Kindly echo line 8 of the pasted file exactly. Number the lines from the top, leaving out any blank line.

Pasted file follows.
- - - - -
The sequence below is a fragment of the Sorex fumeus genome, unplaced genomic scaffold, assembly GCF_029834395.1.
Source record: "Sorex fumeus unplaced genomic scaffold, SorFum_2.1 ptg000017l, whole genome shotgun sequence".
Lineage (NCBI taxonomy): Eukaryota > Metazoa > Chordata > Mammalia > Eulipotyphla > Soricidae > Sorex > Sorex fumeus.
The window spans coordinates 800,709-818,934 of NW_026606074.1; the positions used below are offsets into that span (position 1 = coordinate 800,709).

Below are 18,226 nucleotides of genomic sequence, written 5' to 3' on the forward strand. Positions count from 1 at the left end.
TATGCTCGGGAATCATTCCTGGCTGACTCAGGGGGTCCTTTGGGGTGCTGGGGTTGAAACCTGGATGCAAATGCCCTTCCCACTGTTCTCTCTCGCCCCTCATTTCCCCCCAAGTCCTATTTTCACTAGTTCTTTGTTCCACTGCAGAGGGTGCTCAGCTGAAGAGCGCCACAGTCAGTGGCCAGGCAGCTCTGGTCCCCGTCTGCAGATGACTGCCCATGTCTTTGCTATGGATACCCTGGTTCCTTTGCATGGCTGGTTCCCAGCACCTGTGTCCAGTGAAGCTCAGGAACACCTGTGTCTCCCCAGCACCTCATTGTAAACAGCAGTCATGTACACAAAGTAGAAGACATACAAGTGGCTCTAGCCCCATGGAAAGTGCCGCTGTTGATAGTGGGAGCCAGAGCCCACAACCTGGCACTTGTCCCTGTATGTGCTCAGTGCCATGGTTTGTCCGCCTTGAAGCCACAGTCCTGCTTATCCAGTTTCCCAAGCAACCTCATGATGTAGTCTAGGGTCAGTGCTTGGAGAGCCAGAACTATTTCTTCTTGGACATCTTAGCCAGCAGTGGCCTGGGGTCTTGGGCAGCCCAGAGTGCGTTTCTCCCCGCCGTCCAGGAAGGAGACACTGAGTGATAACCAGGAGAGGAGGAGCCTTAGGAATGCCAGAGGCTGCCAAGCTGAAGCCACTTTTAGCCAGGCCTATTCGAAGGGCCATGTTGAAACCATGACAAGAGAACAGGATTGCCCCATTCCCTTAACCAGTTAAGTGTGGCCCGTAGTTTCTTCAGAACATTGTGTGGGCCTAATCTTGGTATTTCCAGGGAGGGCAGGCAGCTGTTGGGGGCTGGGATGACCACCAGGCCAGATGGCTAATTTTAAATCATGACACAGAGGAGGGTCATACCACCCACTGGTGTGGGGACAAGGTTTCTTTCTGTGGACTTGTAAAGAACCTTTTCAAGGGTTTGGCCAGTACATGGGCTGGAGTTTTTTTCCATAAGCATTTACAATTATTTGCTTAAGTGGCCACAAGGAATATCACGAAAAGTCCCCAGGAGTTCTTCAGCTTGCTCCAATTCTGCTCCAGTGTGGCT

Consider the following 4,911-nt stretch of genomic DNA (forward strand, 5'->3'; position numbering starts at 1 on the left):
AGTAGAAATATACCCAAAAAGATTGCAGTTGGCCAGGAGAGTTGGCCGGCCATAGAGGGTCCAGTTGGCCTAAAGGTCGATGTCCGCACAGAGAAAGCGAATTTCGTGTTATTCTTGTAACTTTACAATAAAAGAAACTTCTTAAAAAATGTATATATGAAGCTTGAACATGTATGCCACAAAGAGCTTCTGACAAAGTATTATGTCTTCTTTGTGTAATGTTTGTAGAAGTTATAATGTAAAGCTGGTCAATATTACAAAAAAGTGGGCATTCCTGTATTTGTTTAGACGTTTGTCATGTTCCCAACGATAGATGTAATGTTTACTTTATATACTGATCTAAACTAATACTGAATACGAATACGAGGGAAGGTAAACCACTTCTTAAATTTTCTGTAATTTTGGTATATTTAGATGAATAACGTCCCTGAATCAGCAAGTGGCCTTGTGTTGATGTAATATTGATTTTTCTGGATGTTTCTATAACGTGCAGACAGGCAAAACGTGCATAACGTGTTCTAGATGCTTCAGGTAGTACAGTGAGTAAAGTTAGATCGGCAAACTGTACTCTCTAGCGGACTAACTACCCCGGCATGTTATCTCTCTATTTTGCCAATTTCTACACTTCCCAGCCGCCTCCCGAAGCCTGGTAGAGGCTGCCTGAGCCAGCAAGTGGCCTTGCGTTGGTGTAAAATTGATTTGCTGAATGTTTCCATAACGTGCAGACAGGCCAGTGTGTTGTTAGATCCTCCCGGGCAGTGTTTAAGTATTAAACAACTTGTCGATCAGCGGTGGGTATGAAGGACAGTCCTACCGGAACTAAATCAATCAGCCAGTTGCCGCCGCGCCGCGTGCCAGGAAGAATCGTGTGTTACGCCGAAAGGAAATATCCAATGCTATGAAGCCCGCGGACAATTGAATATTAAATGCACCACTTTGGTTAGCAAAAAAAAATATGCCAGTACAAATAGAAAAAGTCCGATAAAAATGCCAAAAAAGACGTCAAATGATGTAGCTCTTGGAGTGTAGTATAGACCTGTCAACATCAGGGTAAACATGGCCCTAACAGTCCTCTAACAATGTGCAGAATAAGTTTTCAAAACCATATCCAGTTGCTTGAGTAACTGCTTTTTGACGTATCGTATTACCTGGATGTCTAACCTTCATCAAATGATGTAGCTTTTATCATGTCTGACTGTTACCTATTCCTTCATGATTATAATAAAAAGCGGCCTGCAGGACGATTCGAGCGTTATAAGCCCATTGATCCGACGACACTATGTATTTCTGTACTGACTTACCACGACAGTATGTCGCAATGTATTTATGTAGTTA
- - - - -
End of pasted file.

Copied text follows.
AGTAGAAATATACCCAAAAAGATTGCAGTTGGCCAGGAGAGTTGGCCGGCCATAGAGGGTCCAGTTGGCCTAAAGGTCGATGTCCGCACAGAGAAAGCGAATTTCGTGTTATTCTTGTAACTTTACAATAAAAGAAACTTCTTAAAAAATGTATATATGAAGCTTGAACATGTATGCCACAAAGAGCTTCTGACAAAGTATTATGTCTTCTTTGTGTAATGTTTGTAGAAGTTATAATGTAAAGCTGGTCAATATTACAAAAAAGTGGGCATTCCTGTATTTGTTTAGACGTTTGTCATGTTCCCAACGATAGATGTAATGTTTACTTTATATACTGATCTAAACTAATACTGAATACGAATACGAGGGAAGGTAAACCACTTCTTAAATTTTCTGTAATTTTGGTATATTTAGATGAATAACGTCCCTGAATCAGCAAGTGGCCTTGTGTTGATGTAATATTGATTTTTCTGGATGTTTCTATAACGTGCAGACAGGCAAAACGTGCATAACGTGTTCTAGATGCTTCAGGTAGTACAGTGAGTAAAGTTAGATCGGCAAACTGTACTCTCTAGCGGACTAACTACCCCGGCATGTTATCTCTCTATTTTGCCAATTTCTACACTTCCCAGCCGCCTCCCGAAGCCTGGTAGAGGCTGCCTGAGCCAGCAAGTGGCCTTGCGTTGGTGTAAAATTGATTTGCTGAATGTTTCCATAACGTGCAGACAGGCCAGTGTGTTGTTAGATCCTCCCGGGCAGTGTTTAAGTATTAAACAACTTGTCGATCAGCGGTGGGTATGAAGGACAGTCCTACCGGAACTAAATCAATCAGCCAGTTGCCGCCGCGCCGCGTGCCAGGAAGAATCGTGTGTTACGCCGAAAGGAAATATCCAATGCTATGAAGCCCGCGGACAATTGAATATTAAATGCACCACTTTGGTTAGCAAAAAAAAATATGCCAGTACAAATAGAAAAAGTCCGATAAAAATGCCAAAAAAGACGTCAAATGATGTAGCTCTTGGAGTGTAGTATAGACCTGTCAACATCAGGGTAAACATGGCCCTAACAGTCCTCTAACAATGTGCAGAATAAGTTTTCAAAACCATATCCAGTTGCTTGAGTAACTGCTTTTTGACGTATCGTATTACCTGGATGTCTAACCTTCATCAAATGATGTAGCTTTTATCATGTCTGACTGTTACCTATTCCTTCATGATTATAATAAAAAGCGGCCTGCAGGACGATTCGAGCGTTATAAGCCCATTGATCCGACGACACTATGTATTTCTGTACTGACTTACCACGACAGTATGTCGCAATGTATTTATGTAGTTA